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The Fight to Save North Atlantic Right Whale

Updated: 2 days ago

The North Atlantic right whale got its name for being the “right whale” to hunt during the whaling era. Today, there are only 336 remaining in the world.


While commercial whaling of the species in Canada ended in 1935, the right whale has been classified as endangered since 1980.


The species’ low reproductive rate is one explanation for its struggle to repopulate provided by the Committee on the Status of Endangered Wildlife in Canada. Increased ship strikes and entanglements in fishing gear are another.


Climate change is also playing a role, says Alyssa Wile, a data and office assistant for Ocean Alliance, a non-profit organization in Massachusetts specializing in whale research and conservation.


“Whales are having to locate new forging habitats because the environment is changing, the ocean temperatures are changing, [and] prey availability is also changing,” she explains, “they're coming into contact with more vessels and they're also co-habiting shipping lanes.”


Researchers are now seeking solutions to prevent their functional extinction by 2035, says Wile.  


She also adds that the extinction of the right whale will impact the ecosystem. “As they feed, they transfer nutrients from their fecal plume into the environment to fertilize phytoplankton, which works itself up the food chain helping productivity in the fisheries,” she explains.


Despite the intrinsic and ecologic value at stake, Wile says she wants to focus on solutions.


Since 2013, Ocean Alliance has been experimenting with drones to collect data from whales. “We're able to observe these animals from a great distance, collect data from them without them really even knowing that we're there,” Wile says.


The SnotBot drone, specifically, allows researchers to collect exhaled particles, or “snot,” from the whales to better assess their health, she explains. “From those samples, we're able to look at hormones like cortisol, pregnancy hormones. We're also able to look at DNA and microbiome.”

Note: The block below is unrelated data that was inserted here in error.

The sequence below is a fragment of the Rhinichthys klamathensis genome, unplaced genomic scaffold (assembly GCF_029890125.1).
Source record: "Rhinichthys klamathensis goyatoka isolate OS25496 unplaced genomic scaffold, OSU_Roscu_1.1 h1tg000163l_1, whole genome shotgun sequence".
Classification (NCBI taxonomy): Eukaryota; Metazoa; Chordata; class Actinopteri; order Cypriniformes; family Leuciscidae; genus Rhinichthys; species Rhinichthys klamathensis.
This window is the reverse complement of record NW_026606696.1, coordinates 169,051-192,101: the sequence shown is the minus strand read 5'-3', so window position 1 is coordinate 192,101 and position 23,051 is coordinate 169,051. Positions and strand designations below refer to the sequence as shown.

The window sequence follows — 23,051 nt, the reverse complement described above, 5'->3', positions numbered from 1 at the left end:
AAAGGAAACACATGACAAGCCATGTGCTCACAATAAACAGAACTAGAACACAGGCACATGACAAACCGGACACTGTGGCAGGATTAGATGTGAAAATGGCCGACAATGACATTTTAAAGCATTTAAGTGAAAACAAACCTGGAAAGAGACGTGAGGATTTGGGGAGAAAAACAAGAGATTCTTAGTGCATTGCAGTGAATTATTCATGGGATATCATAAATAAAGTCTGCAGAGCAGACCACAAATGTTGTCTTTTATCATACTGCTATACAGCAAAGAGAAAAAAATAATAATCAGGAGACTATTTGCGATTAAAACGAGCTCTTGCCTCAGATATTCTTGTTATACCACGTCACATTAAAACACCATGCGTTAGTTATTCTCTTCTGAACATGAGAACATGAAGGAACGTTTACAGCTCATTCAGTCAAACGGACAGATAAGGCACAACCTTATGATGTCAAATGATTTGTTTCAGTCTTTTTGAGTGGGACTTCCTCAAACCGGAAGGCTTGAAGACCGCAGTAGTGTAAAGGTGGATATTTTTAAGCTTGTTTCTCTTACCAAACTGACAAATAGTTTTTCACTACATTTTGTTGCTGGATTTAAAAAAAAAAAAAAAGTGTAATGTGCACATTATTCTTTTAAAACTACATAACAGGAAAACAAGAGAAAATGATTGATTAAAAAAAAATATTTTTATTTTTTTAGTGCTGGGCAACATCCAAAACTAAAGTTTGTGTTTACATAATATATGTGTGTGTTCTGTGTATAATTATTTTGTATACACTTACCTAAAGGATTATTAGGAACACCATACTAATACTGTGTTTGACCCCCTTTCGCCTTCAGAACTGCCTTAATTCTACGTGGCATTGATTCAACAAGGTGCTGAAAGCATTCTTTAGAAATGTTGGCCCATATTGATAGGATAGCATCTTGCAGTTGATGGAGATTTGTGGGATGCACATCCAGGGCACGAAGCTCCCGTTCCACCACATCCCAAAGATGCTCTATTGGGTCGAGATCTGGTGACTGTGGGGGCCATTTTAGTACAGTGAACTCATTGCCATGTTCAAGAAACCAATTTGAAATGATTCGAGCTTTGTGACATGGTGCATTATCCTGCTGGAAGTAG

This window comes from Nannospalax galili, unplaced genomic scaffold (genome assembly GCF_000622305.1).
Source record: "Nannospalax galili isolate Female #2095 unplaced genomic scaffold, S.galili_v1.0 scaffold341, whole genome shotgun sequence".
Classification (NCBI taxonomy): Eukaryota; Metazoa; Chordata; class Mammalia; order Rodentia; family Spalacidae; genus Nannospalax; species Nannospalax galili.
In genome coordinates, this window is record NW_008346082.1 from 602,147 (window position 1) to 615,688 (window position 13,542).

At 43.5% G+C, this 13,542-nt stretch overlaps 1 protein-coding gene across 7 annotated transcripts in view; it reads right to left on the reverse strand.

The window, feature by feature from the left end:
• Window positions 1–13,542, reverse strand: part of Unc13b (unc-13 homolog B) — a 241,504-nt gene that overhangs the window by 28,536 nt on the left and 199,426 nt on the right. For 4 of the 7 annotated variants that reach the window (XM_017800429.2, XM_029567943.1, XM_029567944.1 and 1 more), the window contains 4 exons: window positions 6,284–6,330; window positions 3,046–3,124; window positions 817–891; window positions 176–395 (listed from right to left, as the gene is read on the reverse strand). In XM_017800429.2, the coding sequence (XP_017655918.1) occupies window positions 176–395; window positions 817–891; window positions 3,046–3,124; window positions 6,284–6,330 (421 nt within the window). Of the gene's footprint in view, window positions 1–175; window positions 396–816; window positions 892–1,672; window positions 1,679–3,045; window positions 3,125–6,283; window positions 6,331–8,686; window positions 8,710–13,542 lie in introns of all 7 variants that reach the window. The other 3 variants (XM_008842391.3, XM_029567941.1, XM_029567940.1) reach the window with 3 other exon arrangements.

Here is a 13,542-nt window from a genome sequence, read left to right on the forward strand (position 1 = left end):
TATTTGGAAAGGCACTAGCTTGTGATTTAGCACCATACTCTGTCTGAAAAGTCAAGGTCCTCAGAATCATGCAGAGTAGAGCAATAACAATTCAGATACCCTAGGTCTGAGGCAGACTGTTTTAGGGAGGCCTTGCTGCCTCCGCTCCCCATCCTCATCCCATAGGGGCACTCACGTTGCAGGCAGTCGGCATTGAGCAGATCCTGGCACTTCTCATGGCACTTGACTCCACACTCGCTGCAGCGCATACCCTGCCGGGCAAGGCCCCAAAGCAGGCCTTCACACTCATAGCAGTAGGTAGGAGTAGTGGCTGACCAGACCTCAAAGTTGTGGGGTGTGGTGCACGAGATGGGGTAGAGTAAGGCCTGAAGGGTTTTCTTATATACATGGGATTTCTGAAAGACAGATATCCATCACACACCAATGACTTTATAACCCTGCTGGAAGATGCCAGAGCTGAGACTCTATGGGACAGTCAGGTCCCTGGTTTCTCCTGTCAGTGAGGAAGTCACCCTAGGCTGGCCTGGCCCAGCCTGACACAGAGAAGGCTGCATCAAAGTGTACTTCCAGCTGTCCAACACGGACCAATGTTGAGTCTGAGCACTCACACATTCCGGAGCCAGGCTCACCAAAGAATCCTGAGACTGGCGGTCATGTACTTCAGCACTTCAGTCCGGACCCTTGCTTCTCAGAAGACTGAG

Ocean Alliance wants to create a baseline profile for a healthy whale, she says. Though it is still too early to assess the data, Wile believes that this new approach will greatly help the scientific community study marine life.


Data collection goes hand-in-hand with the pre-existing government measures, explains Dr. Olga Koubrak who specializes in international environmental law.


In her research, Koubrak explores the government’s “cutting-edge system” to protect the right whales.


“They adapted the management measure to accommodate for the fact that the whales are shifting their usage of the Gulf of St. Lawrence,” Koubrak explains in an interview.


Under the Fisheries Act, the government regularly inspects and closes sections, or “grids,” to fishing in the gulf, when a whale is spotted, she says. Such closures can last two weeks or a full season.


Koubrak also adds that similar measures regulate the speed of ships. “By using this combination of temporary and permanent closures, they're able to minimize the potential of whales getting entangled into gear,” she explains.


Since 2020, no deaths of the right whale have been reported in Canadian waters. However, its overall population size is still on a 2.3 per cent decline, according to Oceana, a North American non-profit ocean conservation organization.


While Fisheries and Oceans Canada declined an interview, they have recently implemented new measures to protect the species.

A previous version of this article stated that Ocean Alliance was located in Maine. That statement was incorrect. The Intel regrets this error.

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